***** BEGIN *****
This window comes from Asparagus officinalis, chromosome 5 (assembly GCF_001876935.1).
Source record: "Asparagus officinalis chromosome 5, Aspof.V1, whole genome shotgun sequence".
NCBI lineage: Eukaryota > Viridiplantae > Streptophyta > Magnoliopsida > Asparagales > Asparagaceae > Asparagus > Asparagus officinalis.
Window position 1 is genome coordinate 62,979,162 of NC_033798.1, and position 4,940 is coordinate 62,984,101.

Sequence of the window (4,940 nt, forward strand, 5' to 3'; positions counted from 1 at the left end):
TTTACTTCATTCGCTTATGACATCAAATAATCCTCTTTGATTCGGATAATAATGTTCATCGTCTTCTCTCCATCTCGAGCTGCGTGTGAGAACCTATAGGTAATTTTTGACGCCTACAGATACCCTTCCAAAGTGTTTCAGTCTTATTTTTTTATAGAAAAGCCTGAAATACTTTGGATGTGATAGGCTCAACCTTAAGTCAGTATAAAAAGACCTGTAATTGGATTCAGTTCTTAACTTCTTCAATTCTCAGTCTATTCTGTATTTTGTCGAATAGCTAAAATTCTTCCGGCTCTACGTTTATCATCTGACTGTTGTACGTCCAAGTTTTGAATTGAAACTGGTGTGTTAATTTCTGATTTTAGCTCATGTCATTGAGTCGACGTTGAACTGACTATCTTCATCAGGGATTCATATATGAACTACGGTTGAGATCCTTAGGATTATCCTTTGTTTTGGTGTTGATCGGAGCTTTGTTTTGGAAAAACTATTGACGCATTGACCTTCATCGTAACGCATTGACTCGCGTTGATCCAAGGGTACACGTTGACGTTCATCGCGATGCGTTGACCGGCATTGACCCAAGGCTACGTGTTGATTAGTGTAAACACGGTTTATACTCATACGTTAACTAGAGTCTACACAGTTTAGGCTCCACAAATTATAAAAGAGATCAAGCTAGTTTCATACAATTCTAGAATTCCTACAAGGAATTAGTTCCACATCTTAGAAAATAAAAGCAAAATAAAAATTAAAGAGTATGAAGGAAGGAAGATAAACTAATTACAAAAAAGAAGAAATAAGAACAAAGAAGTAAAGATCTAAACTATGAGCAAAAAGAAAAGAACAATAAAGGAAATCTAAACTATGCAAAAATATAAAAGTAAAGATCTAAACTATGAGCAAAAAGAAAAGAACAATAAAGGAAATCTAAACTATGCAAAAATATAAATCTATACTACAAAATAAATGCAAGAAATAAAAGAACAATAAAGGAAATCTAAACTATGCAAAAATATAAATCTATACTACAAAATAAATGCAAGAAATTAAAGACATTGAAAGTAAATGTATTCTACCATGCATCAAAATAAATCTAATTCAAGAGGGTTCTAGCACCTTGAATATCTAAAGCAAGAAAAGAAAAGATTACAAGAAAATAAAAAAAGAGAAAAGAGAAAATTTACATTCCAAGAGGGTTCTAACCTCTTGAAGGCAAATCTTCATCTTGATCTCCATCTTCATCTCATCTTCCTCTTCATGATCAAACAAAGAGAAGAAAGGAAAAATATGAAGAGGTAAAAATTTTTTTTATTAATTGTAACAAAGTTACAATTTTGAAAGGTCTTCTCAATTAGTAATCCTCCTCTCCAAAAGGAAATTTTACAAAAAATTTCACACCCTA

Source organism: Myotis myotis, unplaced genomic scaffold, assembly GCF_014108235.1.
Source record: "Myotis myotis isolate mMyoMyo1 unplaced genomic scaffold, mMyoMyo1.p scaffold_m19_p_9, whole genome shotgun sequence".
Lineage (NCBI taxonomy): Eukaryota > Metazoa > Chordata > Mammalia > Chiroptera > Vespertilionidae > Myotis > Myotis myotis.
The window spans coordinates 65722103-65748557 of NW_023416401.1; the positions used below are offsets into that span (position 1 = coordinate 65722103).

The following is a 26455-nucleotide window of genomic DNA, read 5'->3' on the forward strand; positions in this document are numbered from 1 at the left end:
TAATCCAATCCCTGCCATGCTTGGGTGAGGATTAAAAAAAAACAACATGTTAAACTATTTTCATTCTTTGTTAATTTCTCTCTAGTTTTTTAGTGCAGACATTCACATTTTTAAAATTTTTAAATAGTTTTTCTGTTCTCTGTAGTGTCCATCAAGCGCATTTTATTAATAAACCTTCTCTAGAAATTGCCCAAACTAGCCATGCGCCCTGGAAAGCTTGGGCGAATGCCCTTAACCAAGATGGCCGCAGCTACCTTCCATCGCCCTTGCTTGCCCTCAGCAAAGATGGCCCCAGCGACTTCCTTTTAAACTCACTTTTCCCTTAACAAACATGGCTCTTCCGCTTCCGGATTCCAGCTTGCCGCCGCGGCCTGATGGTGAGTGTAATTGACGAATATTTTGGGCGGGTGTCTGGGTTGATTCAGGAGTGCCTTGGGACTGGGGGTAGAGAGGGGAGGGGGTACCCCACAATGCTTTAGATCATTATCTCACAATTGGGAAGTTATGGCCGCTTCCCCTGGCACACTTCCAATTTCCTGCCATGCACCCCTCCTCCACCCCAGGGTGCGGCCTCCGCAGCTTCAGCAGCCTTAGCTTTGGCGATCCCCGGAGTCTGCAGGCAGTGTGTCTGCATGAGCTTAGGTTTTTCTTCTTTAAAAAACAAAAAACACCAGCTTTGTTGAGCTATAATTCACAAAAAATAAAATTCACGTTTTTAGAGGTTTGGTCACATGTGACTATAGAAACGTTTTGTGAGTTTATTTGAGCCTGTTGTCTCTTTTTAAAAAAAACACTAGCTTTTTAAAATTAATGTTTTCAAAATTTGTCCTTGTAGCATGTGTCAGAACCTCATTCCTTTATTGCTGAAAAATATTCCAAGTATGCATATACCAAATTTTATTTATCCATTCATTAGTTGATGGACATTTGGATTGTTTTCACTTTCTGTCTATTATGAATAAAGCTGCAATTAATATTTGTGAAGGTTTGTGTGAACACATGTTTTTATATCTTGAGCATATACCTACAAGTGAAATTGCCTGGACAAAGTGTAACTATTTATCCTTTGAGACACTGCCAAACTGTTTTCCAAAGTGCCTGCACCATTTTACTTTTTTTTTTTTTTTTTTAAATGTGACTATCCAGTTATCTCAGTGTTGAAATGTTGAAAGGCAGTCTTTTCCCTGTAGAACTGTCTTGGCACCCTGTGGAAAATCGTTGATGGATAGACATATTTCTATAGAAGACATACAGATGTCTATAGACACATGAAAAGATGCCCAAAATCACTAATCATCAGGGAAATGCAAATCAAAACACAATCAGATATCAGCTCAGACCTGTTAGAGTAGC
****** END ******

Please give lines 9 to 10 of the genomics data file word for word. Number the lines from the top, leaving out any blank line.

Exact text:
Lineage (NCBI taxonomy): Eukaryota > Metazoa > Chordata > Mammalia > Chiroptera > Vespertilionidae > Myotis > Myotis myotis.
The window spans coordinates 65722103-65748557 of NW_023416401.1; the positions used below are offsets into that span (position 1 = coordinate 65722103).